Inland Architecture, by Phillip Bess

October 17, 2000

Philip Bess likes cities, especially Chicago. He likes cities that work--cities that do not just promote commercial and cultural activity and move traffic, garbage and pedestrians efficiently, but that create a space for human flourishing. Cities are not utilitarian entities governed by impersonal market forces. They are moral entities, Bess argues. A professor of architecture at Andrews University in Berrien Springs, Michigan, he is one of a few thinkers doing serious theological reflection on the state of modern architecture and urbanism. This concern is well reflected in this collection of essays spanning some 15 years.

Bess, a neotraditionalist, argues that "architecture in every age should be orderly, durable, comfortable, beautiful and reflect the social significance of the institutions it signifies and the virtues it symbolizes." Traditional architecture pays attention to a formal and moral order that values both individual freedom and communal belonging.

Bess laments that public and civic buildings such as libraries, churches, schools, museums and seats of government, which once occupied the foreground of the urban landscape, have become secondary to commercial and residential buildings, which are often icons to inflated egos and monuments to the market. A further sign of demise is that former ballparks are now "mallparks," driven by market and franchise concerns rather than the natural urban constraints of location, context and the people using the facility. All this amounts to "nonadaptive" architecture.

Bess has little patience with postmodern, deconstructionist architects and thinkers. Ultimately they fall on their own sword, he argues, because the premises and internal logic of their architecture cannot sustain the world they wish to create. The philosophical foundations of poststructuralism (Nietz­sche's "will to power" and Marx's radical materialism) either elevate the individual without an adequate accounting of belonging and justice, or celebrate belonging and justice at the expense of freedom. A view which promotes radical, autonomous individualism and discounts any narrative as being "true" or right cannot at the same time sustain a case for social justice. The logic inherent in poststructuralism promotes the abandonment of public life.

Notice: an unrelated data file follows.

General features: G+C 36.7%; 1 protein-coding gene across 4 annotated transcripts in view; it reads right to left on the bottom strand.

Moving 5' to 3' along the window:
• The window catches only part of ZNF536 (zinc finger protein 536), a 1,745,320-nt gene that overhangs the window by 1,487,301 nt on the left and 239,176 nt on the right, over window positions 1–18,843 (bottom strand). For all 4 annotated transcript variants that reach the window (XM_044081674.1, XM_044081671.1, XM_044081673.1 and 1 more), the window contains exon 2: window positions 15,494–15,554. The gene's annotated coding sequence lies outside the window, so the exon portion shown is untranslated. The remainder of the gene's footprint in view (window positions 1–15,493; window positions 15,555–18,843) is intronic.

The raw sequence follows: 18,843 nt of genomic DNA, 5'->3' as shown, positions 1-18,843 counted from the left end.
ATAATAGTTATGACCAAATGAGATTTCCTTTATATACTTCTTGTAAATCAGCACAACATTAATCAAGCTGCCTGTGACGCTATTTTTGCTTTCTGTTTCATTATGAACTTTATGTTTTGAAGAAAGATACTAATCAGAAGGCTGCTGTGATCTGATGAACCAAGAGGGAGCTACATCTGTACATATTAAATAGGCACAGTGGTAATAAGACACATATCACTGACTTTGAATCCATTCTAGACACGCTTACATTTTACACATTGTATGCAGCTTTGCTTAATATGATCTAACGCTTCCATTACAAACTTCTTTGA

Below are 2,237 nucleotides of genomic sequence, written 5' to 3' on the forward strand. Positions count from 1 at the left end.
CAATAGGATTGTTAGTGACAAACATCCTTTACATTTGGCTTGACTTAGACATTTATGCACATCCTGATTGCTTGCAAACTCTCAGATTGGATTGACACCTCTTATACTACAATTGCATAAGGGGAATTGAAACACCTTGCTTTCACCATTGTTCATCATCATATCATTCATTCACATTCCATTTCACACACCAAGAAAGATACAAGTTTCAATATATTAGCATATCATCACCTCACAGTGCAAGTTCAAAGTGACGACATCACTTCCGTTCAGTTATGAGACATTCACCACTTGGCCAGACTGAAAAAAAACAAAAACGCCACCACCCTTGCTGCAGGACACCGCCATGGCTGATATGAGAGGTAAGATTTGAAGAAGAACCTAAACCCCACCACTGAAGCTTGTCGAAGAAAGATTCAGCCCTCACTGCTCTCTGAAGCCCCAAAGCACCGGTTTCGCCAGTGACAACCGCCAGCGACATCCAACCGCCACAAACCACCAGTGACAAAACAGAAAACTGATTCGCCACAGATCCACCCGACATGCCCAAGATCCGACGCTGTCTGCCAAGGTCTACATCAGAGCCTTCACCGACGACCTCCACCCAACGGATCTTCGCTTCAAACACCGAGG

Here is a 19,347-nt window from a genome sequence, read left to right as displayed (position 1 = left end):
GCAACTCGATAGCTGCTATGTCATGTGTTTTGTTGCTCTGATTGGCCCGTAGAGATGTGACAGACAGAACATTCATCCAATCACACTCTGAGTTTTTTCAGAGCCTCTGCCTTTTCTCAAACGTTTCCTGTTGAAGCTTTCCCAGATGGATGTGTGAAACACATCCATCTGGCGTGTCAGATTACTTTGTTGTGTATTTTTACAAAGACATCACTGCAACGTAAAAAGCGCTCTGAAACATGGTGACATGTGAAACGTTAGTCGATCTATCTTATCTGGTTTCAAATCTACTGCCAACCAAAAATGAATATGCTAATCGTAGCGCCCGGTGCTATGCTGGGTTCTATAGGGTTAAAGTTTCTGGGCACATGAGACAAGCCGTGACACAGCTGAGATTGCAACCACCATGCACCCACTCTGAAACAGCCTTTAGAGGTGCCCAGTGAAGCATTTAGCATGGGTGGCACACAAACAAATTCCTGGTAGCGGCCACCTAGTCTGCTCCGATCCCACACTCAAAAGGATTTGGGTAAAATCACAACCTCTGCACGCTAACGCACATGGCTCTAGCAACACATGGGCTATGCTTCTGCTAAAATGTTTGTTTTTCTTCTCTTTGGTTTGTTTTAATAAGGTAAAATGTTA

Bess proposes a theological para­digm that makes more sense of the "givens" of our earthbound nature--the desire for individual freedom, belonging and justice. Jan van Eyck's painting "The Mystic Adoration of the Lamb" serves as a fruitful paradigm of the good city for Bess. In it we see heaven as both a garden and a city where nature and culture are affirmed and redeemed by God. In the garden--once a symbol of the tyranny of nature--we find the faithful assembled, and within the city--once a symbol of the tyranny of the group--the skyline is not a rigid order but an informal assembly of buildings that take note of their larger context.

Human cities should proximate the heavenly city as a "community of communities," a place for freedom and belonging, compassion for the poor, justice for all, a moral order that limits the individualism that free economies promote, and "a formal order of buildings and spaces that privilege the public realm over the private, and are beautiful enough to stir the individual aesthetic sensibility."

This book is a delightful read, drawing on classical and modern sources, accessible to architects and nonarchitects. It is for anyone interested in the consequences of ideas on the city.